While Jose Berrios‘ Blue Jays tenure isn’t off to the greatest of starts, it’s far too early to feel any remorse about the blockbuster July trade.
The Blue Jays paid a very big price to acquire the 27 year old hurler, sending two of their top prospects in Austin Martin and Simeon Woods Richardson to Minnesota on July 30. At the time of the deal Berrios was 7-5 with a 3.48 ERA and a 1.04 WHIP over 20 starts and 121.2 innings pitched for the Twins, and unfortunately that success hasn’t followed him to his new team. Through his first five starts as a Blue Jay he’s now 1-2 with a 4.81 ERA and a 1.64 WHIP, throwing 24.1 innings.
Those aren’t exactly the type of numbers that we were hoping to see from the high-priced new addition to the roster, but having said that, it’s way too early to overreact. Perhaps we were spoiled with the magical run that David Price went on in 2015, the last time the Blue Jays went out and got a top-tier starting pitcher on the trade market, but this is a very different situation.
In my mind there are two or even three reasons that Blue Jays fans are already starting to get nervous about the early returns, and that’s on top of the rough start to his tenure in Toronto. For the first we won’t know the value of the deal for at least a few years, and that’ll depend on the futures of both Martin and Woods Richardson.
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It’s never easy giving up top tier prospects, and the duo was among the most exciting in the Blue Jays’ system. It’s entirely possible that the trade comes back to haunt Ross Atkins, but for now it’s simply not worth overanalyzing. Look back at what the Jays gave up to acquire Price and Troy Tulowitzki in separate deals at the 2015 deadline, a time when many accused then-GM Alex Anthopoulos of being reckless, and you’ll likely feel better about the Berrios deal. Prospects are still prospects, at least until they’re not.
The second is the fact that the Jays were hoping to compete for a playoff spot this season, and unfortunately they’ve now fallen 5.5 games back of the 2nd Wild Card position, and have even dipped below a 10% chance of catching up with 38 games to play, at least according to Fangraphs. Acquiring Berrios had extra appeal because in theory they would have at least two seasons with him in the rotation to take a real run at a World Series. Now it appears the first of those two opportunities has gone to waste.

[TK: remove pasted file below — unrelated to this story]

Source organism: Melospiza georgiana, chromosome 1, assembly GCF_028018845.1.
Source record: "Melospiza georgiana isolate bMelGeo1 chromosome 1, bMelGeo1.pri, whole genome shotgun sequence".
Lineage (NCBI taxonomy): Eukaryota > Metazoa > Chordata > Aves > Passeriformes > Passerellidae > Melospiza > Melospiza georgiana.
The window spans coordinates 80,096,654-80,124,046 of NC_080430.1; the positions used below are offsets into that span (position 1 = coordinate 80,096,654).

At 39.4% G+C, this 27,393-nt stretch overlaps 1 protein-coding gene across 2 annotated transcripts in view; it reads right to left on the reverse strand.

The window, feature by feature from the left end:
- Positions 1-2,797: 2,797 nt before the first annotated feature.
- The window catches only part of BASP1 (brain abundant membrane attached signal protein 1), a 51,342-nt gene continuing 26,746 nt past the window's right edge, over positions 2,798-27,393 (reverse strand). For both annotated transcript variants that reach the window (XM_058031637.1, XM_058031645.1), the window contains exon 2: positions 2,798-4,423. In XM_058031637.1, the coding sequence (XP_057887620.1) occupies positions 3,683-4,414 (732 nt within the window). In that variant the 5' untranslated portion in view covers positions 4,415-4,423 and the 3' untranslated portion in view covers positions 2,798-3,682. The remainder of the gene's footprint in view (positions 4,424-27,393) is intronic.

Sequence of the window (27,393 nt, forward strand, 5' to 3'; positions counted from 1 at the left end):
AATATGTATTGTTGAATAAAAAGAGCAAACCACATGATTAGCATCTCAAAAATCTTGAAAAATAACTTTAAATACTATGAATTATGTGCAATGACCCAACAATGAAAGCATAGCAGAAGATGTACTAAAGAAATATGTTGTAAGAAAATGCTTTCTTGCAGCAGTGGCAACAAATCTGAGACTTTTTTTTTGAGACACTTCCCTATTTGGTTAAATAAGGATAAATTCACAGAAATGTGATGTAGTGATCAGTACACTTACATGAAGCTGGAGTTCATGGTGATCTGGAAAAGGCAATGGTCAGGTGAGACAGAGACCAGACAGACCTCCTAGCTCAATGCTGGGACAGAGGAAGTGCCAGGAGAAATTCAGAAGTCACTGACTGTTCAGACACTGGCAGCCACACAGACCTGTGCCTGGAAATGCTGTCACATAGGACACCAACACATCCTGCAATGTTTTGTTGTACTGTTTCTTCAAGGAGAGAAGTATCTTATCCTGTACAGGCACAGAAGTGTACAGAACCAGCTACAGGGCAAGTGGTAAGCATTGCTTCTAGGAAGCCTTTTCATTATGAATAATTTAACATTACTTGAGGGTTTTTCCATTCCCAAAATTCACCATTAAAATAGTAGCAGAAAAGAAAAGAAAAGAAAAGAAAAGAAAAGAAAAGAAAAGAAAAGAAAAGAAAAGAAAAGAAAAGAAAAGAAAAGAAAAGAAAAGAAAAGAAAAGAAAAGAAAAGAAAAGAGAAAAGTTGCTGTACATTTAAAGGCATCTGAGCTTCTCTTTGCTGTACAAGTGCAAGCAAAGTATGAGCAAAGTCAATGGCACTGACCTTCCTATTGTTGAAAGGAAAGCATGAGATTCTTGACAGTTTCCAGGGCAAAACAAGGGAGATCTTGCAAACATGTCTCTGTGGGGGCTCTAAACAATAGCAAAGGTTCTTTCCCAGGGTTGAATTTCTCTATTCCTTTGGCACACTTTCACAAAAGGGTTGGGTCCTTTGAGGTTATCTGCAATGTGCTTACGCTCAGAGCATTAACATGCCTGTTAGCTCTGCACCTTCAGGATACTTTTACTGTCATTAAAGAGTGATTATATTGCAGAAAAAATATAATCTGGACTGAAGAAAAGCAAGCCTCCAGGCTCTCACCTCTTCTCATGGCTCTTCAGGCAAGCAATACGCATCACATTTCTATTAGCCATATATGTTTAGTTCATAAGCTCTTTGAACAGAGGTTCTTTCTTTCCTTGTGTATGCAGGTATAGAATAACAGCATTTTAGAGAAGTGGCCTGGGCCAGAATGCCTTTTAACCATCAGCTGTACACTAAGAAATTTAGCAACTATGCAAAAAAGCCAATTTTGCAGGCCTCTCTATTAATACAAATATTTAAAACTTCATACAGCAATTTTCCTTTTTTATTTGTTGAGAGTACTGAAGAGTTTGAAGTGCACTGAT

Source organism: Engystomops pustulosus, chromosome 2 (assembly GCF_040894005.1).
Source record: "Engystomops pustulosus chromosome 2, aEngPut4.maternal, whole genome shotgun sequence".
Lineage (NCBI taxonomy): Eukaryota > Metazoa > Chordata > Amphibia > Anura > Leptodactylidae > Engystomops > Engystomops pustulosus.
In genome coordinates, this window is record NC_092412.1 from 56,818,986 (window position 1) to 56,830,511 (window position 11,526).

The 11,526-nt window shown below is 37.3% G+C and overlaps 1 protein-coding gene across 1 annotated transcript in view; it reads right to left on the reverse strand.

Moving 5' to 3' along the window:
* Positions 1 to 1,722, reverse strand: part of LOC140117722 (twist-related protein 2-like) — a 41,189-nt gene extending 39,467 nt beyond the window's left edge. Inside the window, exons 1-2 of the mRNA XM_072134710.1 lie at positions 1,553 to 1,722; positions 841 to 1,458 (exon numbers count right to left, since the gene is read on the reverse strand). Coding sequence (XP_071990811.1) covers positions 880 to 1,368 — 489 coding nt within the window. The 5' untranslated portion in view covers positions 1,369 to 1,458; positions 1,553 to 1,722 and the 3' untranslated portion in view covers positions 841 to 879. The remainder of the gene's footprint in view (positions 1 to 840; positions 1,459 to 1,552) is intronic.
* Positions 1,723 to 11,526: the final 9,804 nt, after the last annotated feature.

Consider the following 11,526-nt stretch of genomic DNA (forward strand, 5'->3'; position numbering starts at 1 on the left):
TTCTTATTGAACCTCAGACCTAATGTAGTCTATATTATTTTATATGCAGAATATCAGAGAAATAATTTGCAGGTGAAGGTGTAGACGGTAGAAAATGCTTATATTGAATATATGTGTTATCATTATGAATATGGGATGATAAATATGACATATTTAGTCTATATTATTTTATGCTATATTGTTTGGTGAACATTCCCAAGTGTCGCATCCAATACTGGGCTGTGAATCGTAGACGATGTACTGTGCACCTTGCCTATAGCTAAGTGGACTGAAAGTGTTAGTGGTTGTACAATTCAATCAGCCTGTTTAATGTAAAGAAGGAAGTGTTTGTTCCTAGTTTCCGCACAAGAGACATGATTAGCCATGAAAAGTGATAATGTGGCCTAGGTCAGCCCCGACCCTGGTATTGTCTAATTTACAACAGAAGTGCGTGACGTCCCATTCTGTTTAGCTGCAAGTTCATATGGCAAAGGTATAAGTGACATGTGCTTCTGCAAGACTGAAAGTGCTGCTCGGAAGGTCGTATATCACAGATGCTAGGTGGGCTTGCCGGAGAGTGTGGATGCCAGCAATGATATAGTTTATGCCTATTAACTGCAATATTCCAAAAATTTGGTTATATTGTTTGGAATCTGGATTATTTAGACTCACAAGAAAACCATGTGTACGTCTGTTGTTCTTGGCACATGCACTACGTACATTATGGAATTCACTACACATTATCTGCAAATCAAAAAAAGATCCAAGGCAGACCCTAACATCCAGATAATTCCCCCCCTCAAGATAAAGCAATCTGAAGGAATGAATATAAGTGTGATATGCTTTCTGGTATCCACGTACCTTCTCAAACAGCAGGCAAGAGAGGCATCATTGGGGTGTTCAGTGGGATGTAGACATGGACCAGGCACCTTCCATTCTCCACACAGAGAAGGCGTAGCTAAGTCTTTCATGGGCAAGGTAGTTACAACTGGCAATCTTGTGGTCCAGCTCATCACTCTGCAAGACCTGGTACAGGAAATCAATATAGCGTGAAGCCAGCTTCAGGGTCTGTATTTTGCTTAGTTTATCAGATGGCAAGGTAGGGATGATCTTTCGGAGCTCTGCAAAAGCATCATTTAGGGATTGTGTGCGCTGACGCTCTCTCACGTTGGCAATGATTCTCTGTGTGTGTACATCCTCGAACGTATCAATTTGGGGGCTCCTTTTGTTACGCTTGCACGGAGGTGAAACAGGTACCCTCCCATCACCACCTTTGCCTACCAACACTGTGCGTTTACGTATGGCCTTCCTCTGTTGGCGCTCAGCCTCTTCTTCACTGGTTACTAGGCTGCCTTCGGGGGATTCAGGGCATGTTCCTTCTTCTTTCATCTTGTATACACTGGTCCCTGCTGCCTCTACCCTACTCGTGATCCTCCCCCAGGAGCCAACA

The third is a bit more complicated, and it’s possible that not that many fans are thinking this far ahead. That said, I’ve seen a few connections to Berrios and pending free agent Robbie Ray, and a fair question of whether they can retain both. Ray will be a free agent at season’s end, and has been so good in 2021 that he’s a legitimate candidate for the AL Cy Young award. After signing a one year, eight million dollar pact to return to the Jays this season, it’s a near lock that Ray will at least double his annual salary, and do so on a multi-year pact.
The reason I bring up Ray’s situation is because the Blue Jays are going to have some tough decisions to make this winter, and several more in the not so distant future. Can they afford to pay Ray a salary in the range of 20 million per season, and still have budget room to make an extension offer to Berrios as well? I’m all but certain that the plan has always been to try and get Berrios to stick around in Toronto for more than the season and a half he had left on his contract, but that’s not going to come cheap either. As much as we’d like to think the payroll is endless, with big salaries for George Springer, Hyun Jin Ryu, it’s going to be nearly impossible to keep everybody.
With two more seasons of Ryu, at least one more from Berrios, and the emergence of Alek Manoah, I’m sure I’m not the only one thinking that the Jays are more comfortable letting Ray walk because they acquired Berrios. That kind of thing happens in baseball as teams juggle payrolls, but it would be a little easier to swallow the idea if their newest starter was pitching up to his own standards.
I know I said two or three, but I’ll throw another reinforcement to not panic about the Berrios deal. Quite simply, it’s only been five starts, and the first two were quality outings from the right-hander. It’s far too small of a sample size to make a judgement on, even if his recent struggles have been as ill-timed as the Blue Jays offence going ice cold.